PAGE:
We like how fast Rockset is and how easy it’s on your engineering team to use this solution. However, it’s one of the newer solutions so it doesn't yet have the same ecosystem or community as some of the other players.
Something else to consider: Some users report that it’s designed for up to 10s of terabytes of data, so you'll need to prioritize what data to ingest (unlike a data warehouse where you can ingest everything, and worry about how to use it later). But maybe it makes sense to think about what data really matters!
2. ClickHouse: Best database with batch ingestion
ClickHouse is an open-source, column-oriented, distributed, and OLAP database that’s very easy to set up and maintain. “Because it’s columnar, it’s the best architectural approach for aggregations and for ‘sort by’ on more than one column. It also means that group by’s are very fast. It’s distributed, replication is asynchronous, and it’s OLAP—which means it’s meant for analytics,” says Tyler Hannan, Senior Director of Developer Advocacy at ClickHouse.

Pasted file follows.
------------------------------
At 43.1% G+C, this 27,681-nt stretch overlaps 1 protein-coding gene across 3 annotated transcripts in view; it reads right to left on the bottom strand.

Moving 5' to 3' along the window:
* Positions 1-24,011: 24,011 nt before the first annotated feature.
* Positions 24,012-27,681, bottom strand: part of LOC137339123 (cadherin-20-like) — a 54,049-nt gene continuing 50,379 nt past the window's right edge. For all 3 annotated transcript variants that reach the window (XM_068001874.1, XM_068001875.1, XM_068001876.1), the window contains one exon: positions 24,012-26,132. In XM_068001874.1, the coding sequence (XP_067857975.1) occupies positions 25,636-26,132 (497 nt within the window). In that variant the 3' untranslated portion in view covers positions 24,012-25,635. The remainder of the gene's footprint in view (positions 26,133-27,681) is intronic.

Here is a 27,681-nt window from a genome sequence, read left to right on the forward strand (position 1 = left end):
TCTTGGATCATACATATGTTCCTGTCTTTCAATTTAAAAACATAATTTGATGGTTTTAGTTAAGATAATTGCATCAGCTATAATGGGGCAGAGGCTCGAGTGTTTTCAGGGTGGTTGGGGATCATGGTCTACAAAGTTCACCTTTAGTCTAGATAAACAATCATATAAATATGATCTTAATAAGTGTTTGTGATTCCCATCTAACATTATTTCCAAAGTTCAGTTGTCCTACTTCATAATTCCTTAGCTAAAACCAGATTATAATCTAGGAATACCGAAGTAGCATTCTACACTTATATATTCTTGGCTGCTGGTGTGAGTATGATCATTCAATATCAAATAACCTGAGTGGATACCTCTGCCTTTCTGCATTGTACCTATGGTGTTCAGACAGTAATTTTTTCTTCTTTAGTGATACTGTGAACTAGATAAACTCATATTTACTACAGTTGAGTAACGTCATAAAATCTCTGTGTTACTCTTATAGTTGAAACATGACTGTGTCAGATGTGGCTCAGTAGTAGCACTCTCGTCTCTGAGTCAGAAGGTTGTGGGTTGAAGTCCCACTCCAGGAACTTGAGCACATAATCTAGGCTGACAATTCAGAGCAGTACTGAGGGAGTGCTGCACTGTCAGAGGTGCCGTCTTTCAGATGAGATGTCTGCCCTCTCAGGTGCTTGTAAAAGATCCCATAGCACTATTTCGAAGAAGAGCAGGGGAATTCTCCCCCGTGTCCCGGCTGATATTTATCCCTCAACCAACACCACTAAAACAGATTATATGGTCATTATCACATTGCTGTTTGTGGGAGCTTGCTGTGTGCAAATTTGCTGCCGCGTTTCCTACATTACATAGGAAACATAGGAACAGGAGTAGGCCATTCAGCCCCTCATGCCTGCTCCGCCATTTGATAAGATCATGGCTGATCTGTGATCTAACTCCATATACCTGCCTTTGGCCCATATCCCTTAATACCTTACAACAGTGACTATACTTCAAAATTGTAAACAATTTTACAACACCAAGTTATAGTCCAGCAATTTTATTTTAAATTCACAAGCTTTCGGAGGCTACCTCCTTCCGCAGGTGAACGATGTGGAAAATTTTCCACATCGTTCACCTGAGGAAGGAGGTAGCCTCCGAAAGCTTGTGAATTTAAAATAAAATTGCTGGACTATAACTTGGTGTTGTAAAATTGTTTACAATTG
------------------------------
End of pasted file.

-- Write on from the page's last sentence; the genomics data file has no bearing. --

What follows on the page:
Things to consider about ClickHouse
ClickHouse allows you to query and also perform several million writes per millisecond (check for yourself here), making this a very efficient database. Users choose ClickHouse for:
- Real-time dashboards
- Real-time analytics
- Business intelligence (BI)
- Data warehouse speed layer
- Logging and metrics
- Machine learning (ML) and data science
This database provider uses materialized views for performance. This means you need to know how your query patterns will look upfront to get the best performance. And once you do, it makes ClickHouse a good alternative to data warehouses. “You need to define the relevant materialized views beforehand, but then, you get fantastic performance on those queries,” says Tom.